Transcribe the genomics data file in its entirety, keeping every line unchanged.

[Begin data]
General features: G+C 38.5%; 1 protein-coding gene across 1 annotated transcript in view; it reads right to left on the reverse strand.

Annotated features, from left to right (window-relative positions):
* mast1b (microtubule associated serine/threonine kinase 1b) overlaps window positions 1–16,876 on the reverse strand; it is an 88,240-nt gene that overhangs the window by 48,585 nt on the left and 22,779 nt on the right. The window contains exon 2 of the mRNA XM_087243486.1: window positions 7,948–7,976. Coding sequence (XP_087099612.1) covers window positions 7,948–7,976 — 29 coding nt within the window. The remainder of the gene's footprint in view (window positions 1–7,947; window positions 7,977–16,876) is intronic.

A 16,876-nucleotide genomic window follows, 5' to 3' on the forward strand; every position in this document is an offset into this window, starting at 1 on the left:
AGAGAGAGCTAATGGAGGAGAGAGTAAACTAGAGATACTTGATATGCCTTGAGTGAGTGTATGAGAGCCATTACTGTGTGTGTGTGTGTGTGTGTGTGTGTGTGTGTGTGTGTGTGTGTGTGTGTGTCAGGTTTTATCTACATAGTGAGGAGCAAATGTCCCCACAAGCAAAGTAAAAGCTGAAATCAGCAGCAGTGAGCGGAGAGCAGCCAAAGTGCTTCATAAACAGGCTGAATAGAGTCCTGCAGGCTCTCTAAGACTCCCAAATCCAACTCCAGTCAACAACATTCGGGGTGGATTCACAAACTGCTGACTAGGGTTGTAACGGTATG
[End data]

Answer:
General features: G+C 38.5%; 1 protein-coding gene across 1 annotated transcript in view; it reads right to left on the reverse strand.

Annotated features, from left to right (window-relative positions):
* mast1b (microtubule associated serine/threonine kinase 1b) overlaps window positions 1–16,876 on the reverse strand; it is an 88,240-nt gene that overhangs the window by 48,585 nt on the left and 22,779 nt on the right. The window contains exon 2 of the mRNA XM_087243486.1: window positions 7,948–7,976. Coding sequence (XP_087099612.1) covers window positions 7,948–7,976 — 29 coding nt within the window. The remainder of the gene's footprint in view (window positions 1–7,947; window positions 7,977–16,876) is intronic.

A 16,876-nucleotide genomic window follows, 5' to 3' on the forward strand; every position in this document is an offset into this window, starting at 1 on the left:
AGAGAGAGCTAATGGAGGAGAGAGTAAACTAGAGATACTTGATATGCCTTGAGTGAGTGTATGAGAGCCATTACTGTGTGTGTGTGTGTGTGTGTGTGTGTGTGTGTGTGTGTGTGTGTGTGTGTGTCAGGTTTTATCTACATAGTGAGGAGCAAATGTCCCCACAAGCAAAGTAAAAGCTGAAATCAGCAGCAGTGAGCGGAGAGCAGCCAAAGTGCTTCATAAACAGGCTGAATAGAGTCCTGCAGGCTCTCTAAGACTCCCAAATCCAACTCCAGTCAACAACATTCGGGGTGGATTCACAAACTGCTGACTAGGGTTGTAACGGTATG